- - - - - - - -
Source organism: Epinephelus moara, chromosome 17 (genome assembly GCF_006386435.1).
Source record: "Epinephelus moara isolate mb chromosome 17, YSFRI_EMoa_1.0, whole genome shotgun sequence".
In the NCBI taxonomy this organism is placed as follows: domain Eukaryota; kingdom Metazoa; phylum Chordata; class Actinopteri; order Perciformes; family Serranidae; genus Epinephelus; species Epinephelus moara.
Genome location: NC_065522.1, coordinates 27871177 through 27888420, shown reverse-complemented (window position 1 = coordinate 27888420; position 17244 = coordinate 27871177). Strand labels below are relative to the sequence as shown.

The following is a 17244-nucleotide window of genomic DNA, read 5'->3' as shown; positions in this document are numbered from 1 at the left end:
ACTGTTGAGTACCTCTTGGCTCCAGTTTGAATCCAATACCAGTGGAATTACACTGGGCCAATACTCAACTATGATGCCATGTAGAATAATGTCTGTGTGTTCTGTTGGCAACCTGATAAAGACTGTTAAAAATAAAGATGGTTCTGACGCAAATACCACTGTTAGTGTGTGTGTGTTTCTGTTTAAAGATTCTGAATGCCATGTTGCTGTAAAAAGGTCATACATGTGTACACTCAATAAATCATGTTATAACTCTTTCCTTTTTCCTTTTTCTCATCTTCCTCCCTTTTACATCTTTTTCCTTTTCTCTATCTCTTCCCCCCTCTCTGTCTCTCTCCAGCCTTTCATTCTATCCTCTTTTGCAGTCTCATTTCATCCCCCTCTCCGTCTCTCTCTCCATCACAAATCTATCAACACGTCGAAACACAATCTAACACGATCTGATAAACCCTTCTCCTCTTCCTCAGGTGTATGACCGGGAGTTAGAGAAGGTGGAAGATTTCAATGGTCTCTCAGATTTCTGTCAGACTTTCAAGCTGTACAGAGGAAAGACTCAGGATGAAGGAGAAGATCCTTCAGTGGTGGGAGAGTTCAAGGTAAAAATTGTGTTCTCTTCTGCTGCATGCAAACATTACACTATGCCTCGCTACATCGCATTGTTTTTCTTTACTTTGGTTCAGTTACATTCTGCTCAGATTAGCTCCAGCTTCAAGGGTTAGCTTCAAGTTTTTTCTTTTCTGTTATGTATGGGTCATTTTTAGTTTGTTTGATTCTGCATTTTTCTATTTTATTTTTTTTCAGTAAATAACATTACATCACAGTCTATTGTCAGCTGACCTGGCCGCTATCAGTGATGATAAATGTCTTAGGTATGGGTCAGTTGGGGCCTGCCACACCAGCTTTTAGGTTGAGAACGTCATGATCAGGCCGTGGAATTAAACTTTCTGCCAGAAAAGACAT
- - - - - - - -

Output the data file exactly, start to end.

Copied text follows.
Source organism: Epinephelus moara, chromosome 17 (genome assembly GCF_006386435.1).
Source record: "Epinephelus moara isolate mb chromosome 17, YSFRI_EMoa_1.0, whole genome shotgun sequence".
In the NCBI taxonomy this organism is placed as follows: domain Eukaryota; kingdom Metazoa; phylum Chordata; class Actinopteri; order Perciformes; family Serranidae; genus Epinephelus; species Epinephelus moara.
Genome location: NC_065522.1, coordinates 27871177 through 27888420, shown reverse-complemented (window position 1 = coordinate 27888420; position 17244 = coordinate 27871177). Strand labels below are relative to the sequence as shown.

The following is a 17244-nucleotide window of genomic DNA, read 5'->3' as shown; positions in this document are numbered from 1 at the left end:
ACTGTTGAGTACCTCTTGGCTCCAGTTTGAATCCAATACCAGTGGAATTACACTGGGCCAATACTCAACTATGATGCCATGTAGAATAATGTCTGTGTGTTCTGTTGGCAACCTGATAAAGACTGTTAAAAATAAAGATGGTTCTGACGCAAATACCACTGTTAGTGTGTGTGTGTTTCTGTTTAAAGATTCTGAATGCCATGTTGCTGTAAAAAGGTCATACATGTGTACACTCAATAAATCATGTTATAACTCTTTCCTTTTTCCTTTTTCTCATCTTCCTCCCTTTTACATCTTTTTCCTTTTCTCTATCTCTTCCCCCCTCTCTGTCTCTCTCCAGCCTTTCATTCTATCCTCTTTTGCAGTCTCATTTCATCCCCCTCTCCGTCTCTCTCTCCATCACAAATCTATCAACACGTCGAAACACAATCTAACACGATCTGATAAACCCTTCTCCTCTTCCTCAGGTGTATGACCGGGAGTTAGAGAAGGTGGAAGATTTCAATGGTCTCTCAGATTTCTGTCAGACTTTCAAGCTGTACAGAGGAAAGACTCAGGATGAAGGAGAAGATCCTTCAGTGGTGGGAGAGTTCAAGGTAAAAATTGTGTTCTCTTCTGCTGCATGCAAACATTACACTATGCCTCGCTACATCGCATTGTTTTTCTTTACTTTGGTTCAGTTACATTCTGCTCAGATTAGCTCCAGCTTCAAGGGTTAGCTTCAAGTTTTTTCTTTTCTGTTATGTATGGGTCATTTTTAGTTTGTTTGATTCTGCATTTTTCTATTTTATTTTTTTTCAGTAAATAACATTACATCACAGTCTATTGTCAGCTGACCTGGCCGCTATCAGTGATGATAAATGTCTTAGGTATGGGTCAGTTGGGGCCTGCCACACCAGCTTTTAGGTTGAGAACGTCATGATCAGGCCGTGGAATTAAACTTTCTGCCAGAAAAGACAT